Lecture: Catherine Tumber
The Death and Life of America's Smaller Industrial Cities
Catherine Tumber is a visiting scholar and Dukakis Center senior research associate at Northeastern University's School of Public Policy and Urban Affairs. Tumber's most recent book is the acclaimed "Small, Gritty, and Green: The Promise of America's Smaller Industrial Cities in a Low-Carbon World" (MIT Press, 2012).
Tumber is also a Penn Institute for Urban Research Scholar and a Fellow of the Massachusetts Institute for a New Commonwealth's Gateway Cities Innovation Institute. She is a former resident fellow of Harvard University's W.E.B. DuBois Institute for African and African-American Research and wrote "Small, Gritty, and Green" while serving as Research Affiliate with the MIT Department of Urban Studies and Planning’s Community Innovators Lab.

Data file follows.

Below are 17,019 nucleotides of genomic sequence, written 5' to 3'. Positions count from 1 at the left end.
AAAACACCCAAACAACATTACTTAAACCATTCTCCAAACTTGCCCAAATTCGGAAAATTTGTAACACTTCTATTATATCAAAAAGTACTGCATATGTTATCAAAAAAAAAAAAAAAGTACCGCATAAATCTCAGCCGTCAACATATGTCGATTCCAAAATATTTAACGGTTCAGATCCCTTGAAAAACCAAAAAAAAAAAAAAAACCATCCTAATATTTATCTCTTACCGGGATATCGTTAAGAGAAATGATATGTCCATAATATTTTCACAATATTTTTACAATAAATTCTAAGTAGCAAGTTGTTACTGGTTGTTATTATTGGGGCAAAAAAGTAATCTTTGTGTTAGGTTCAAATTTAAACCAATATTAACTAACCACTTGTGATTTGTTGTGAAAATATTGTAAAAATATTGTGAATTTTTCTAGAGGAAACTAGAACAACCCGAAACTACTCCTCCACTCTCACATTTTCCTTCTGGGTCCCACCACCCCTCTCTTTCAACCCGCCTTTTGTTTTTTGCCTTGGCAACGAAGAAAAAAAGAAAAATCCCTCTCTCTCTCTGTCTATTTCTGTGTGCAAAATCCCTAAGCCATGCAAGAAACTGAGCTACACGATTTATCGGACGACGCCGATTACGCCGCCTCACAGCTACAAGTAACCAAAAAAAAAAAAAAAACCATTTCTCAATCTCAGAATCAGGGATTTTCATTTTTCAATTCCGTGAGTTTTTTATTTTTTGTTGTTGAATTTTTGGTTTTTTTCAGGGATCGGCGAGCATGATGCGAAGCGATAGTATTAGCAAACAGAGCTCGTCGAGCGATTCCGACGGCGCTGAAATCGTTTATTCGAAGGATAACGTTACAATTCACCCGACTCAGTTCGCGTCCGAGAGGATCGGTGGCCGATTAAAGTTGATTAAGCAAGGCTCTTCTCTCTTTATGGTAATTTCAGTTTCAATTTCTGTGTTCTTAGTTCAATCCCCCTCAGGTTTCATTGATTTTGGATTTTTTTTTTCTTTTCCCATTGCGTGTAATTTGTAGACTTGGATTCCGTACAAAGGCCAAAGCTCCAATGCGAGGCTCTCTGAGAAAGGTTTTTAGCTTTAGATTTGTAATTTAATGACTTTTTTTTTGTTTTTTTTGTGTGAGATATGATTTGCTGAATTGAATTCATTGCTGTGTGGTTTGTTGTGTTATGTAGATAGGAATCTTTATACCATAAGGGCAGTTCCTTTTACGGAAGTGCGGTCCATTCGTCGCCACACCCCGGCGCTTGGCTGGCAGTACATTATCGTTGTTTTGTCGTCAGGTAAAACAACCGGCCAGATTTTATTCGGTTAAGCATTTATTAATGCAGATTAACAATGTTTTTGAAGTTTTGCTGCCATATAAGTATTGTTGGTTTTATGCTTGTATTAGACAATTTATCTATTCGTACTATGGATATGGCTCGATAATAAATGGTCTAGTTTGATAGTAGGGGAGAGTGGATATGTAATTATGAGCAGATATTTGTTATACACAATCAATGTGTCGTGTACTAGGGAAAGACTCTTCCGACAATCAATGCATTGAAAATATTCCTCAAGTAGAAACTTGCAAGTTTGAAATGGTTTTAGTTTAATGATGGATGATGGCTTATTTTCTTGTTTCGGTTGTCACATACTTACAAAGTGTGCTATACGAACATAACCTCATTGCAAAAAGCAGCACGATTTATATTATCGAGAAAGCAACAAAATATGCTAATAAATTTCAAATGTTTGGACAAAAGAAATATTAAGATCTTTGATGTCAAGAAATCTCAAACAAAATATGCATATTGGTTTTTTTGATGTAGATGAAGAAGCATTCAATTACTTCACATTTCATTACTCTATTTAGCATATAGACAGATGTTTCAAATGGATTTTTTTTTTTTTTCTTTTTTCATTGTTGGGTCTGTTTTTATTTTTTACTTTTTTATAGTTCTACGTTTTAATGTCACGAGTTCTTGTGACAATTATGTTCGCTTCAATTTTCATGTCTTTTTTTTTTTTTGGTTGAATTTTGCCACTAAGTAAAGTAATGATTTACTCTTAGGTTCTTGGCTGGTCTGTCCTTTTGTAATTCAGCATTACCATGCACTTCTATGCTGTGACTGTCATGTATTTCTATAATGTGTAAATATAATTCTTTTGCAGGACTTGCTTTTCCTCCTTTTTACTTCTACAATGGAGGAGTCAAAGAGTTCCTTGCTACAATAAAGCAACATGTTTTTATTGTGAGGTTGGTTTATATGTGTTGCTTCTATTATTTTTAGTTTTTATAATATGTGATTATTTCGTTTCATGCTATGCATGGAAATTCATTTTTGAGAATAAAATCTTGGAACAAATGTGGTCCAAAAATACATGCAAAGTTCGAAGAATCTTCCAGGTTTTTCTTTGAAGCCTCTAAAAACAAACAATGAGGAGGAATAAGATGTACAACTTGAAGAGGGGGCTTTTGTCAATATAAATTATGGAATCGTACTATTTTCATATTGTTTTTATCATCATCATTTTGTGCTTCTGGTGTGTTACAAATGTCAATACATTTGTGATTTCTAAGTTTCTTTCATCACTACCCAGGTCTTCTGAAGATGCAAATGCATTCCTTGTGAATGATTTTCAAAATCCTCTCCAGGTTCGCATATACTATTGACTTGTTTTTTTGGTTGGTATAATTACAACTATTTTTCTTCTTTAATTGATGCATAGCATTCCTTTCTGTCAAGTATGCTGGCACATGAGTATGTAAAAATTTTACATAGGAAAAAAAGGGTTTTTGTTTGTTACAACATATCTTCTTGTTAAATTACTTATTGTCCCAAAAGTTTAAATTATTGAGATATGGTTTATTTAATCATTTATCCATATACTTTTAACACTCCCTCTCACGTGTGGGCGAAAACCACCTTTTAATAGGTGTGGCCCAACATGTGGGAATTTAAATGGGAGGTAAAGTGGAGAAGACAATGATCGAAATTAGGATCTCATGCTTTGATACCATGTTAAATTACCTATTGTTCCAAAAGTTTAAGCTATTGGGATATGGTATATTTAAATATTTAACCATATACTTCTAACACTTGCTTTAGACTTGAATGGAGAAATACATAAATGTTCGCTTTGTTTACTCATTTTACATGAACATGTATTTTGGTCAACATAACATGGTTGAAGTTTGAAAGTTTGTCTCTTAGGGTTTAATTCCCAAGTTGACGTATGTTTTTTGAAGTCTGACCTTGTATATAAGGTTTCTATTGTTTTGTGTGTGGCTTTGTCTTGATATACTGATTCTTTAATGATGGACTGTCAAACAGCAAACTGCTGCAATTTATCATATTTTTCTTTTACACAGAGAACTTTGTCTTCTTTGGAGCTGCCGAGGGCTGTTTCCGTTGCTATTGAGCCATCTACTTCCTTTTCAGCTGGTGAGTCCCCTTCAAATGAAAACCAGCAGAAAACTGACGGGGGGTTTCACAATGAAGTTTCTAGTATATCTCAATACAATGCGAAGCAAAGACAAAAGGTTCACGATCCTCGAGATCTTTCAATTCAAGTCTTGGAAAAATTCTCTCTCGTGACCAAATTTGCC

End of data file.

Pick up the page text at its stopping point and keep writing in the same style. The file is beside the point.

She earned M.A. and Ph.D degrees in U.S. Social and Cultural History from the University of Rochester. A contributing editor for The Baffler magazine, she has also worked as an editor for the Boston Phoenix and the Boston Review. Her essays and articles have appeared in all three publications, as well as in the Nation, the Washington Post, Raritan, Architectural Record, In The Times, Democracy: A Journal of Ideas, and Bookforum, among others.
Tumber, who spent most of her life in Rust Belt cities, wrote Small, Gritty, and Green" after traveling to twenty-five cities in the Northeast and Midwest–from Buffalo and Peoria to Detroit and Syracuse–interviewing planners, city officials, and activists, and weaving their stories into this exploration of small-scale urbanism. She argues that smaller cities can be a critical part of a sustainable future and a productive green economy. Her areas of expertise include low-carbon economic development, metropolitan land use and governance, and sustainable urban design.